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When we have a QM system in an energy eigenstate (say after a measurement of energy) then we can measure any time another quantity that is described by an hermitian operator that commutes with the Hamiltonian and expect to get a precisely predictable result, namely an eigenvalue. Now when I measure a quantity that is associated to an operator that does not commute with the one from the last measurement than the result will be "unpredictable" but one can exactly determine the specific expectation value of the quantity, OK.

What about non-hermitian "operators" like when I have a perturbation of the system e.g. an external magnetic field) such that say no component of the angular momentum (nor its square) is conserved "in the state". That means $\hat{l}_z$ is a non-hermitian operator (question 1: Is that correct?) but when I nevertheless compute $\langle\psi|\hat{l}_z|\psi\rangle$ I think I would get a complex value as an "expectation value" (question 2: Is that correct?).

Question 3: Is there any sensical interpretation to the real and the imaginary component of that?

At least the size of the imaginary component would indicate the deviation from hermiticity I suppose.

As a side note:

In the context of some paper (that I cannot find right now again) on $\mathcal{P,T}$ reversal symmetry I came about the statement that the imaginary component would indicate a "flow" of the quantity under regard into and out of the system and in case of $\mathcal{P,T}$ reversal symmetry they are just balanced, such that we have purely real eigenvalues but can have non-hermitian operators. Maybe someone can also comment on that.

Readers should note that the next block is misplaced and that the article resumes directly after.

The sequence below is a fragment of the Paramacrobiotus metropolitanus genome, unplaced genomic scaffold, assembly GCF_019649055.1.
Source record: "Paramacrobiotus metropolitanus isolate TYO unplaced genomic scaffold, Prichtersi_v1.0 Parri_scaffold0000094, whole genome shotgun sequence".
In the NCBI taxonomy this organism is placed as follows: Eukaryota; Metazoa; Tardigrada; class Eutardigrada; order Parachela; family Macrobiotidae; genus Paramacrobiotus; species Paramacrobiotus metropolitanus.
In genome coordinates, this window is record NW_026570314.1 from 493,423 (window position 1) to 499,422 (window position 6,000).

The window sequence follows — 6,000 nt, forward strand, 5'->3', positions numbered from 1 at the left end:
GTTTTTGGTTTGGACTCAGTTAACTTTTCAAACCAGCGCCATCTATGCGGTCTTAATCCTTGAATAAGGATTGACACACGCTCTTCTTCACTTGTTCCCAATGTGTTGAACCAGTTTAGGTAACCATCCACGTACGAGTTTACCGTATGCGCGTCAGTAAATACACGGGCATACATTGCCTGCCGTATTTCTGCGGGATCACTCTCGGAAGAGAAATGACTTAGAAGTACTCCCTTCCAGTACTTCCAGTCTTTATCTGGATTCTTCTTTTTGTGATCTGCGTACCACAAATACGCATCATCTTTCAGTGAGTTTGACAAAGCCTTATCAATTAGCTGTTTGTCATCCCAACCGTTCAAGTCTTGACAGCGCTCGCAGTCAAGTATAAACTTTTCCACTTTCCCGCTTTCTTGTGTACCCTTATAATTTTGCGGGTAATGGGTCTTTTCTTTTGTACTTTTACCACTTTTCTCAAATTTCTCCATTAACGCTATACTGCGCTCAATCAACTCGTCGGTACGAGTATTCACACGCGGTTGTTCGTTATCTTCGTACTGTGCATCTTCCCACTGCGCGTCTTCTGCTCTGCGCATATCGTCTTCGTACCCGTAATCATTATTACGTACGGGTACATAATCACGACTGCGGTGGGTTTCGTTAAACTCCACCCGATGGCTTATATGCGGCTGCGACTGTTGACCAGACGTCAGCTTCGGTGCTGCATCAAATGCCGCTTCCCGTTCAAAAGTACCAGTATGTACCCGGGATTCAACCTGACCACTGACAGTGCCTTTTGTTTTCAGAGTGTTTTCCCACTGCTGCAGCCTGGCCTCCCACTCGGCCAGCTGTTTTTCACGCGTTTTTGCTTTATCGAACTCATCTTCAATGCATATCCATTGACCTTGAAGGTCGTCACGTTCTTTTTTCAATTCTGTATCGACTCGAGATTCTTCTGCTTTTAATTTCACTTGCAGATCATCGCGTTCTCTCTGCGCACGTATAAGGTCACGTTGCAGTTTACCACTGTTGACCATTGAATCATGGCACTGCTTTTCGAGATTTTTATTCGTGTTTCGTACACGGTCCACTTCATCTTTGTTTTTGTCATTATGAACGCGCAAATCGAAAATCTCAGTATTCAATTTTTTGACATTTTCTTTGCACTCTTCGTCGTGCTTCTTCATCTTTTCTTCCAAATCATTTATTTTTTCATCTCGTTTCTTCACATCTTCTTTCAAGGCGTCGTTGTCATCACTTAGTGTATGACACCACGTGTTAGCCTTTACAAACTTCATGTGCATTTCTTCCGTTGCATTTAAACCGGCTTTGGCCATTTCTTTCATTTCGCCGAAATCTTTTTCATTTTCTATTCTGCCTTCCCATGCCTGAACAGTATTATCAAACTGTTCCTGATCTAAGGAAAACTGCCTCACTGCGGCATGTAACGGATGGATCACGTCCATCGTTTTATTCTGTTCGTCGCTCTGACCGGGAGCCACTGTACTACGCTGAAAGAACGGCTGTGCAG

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In your side note I think you may be referring to this paper. (1)


Question 1:

What about non-hermitian "operators" like when I have a perturbation of the system e.g. an external magnetic field) such that say no component of the angular momentum (nor its square) is conserved "in the state". That means $\hat{L}_z$ is a non-hermitian operator.

I'm not familiar with the situation you're referring to, but this is not in general correct. Even in a system where $\hat{L}_z$ is not conserved, that doesn't mean that $\hat{L}_z$ is not hermitian.

Question 2: Yes, that's correct. If $\hat{O}$ is a non-hermitian operator, there is no reason for $\langle \hat{O} \rangle$ to in general be real.

Question 3: It appears that, yes, that there is a way of making sense of non-hermitian hamiltonians under additional assumptions (cf. 1). As you pointed out in your side note this requires additional assumptions. Namely,

$$[\hat{H}, \hat{P}] = [\hat{H},\hat{T}] =0 $$

and that the eigenstates of $\hat{H}$ be $\hat{P}\hat{T}$ invariant. The exact details of this are outlines in (1), though it should be known that this is still an ongoing field of research.

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  • $\begingroup$ Thank you for your response. I think there is some typo in this sentence "but not that is not in general correct" s.t. I fail to correctly understand it. Do you mean "but not$e$ that is not in general correct" or "but not that it is not in general correct"? $\endgroup$ – Rudi_Birnbaum Mar 15 at 10:41

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